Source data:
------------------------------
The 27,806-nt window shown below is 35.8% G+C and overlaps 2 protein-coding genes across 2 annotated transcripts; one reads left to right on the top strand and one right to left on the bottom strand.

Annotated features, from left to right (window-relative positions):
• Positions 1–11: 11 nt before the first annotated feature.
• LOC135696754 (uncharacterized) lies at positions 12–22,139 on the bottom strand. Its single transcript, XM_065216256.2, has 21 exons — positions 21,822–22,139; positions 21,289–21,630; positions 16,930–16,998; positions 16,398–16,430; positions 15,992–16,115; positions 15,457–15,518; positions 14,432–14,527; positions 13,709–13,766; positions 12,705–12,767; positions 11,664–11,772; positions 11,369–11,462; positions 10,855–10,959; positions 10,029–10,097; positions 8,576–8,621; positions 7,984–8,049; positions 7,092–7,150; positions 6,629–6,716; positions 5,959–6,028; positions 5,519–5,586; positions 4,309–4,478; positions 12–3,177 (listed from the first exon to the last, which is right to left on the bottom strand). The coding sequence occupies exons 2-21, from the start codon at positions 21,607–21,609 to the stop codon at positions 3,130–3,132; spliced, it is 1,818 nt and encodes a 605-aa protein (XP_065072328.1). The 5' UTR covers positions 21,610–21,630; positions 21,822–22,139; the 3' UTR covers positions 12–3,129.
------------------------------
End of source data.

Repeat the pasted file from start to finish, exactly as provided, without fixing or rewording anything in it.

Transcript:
The 27,806-nt window shown below is 35.8% G+C and overlaps 2 protein-coding genes across 2 annotated transcripts; one reads left to right on the top strand and one right to left on the bottom strand.

Annotated features, from left to right (window-relative positions):
• Positions 1–11: 11 nt before the first annotated feature.
• LOC135696754 (uncharacterized) lies at positions 12–22,139 on the bottom strand. Its single transcript, XM_065216256.2, has 21 exons — positions 21,822–22,139; positions 21,289–21,630; positions 16,930–16,998; positions 16,398–16,430; positions 15,992–16,115; positions 15,457–15,518; positions 14,432–14,527; positions 13,709–13,766; positions 12,705–12,767; positions 11,664–11,772; positions 11,369–11,462; positions 10,855–10,959; positions 10,029–10,097; positions 8,576–8,621; positions 7,984–8,049; positions 7,092–7,150; positions 6,629–6,716; positions 5,959–6,028; positions 5,519–5,586; positions 4,309–4,478; positions 12–3,177 (listed from the first exon to the last, which is right to left on the bottom strand). The coding sequence occupies exons 2-21, from the start codon at positions 21,607–21,609 to the stop codon at positions 3,130–3,132; spliced, it is 1,818 nt and encodes a 605-aa protein (XP_065072328.1). The 5' UTR covers positions 21,610–21,630; positions 21,822–22,139; the 3' UTR covers positions 12–3,129.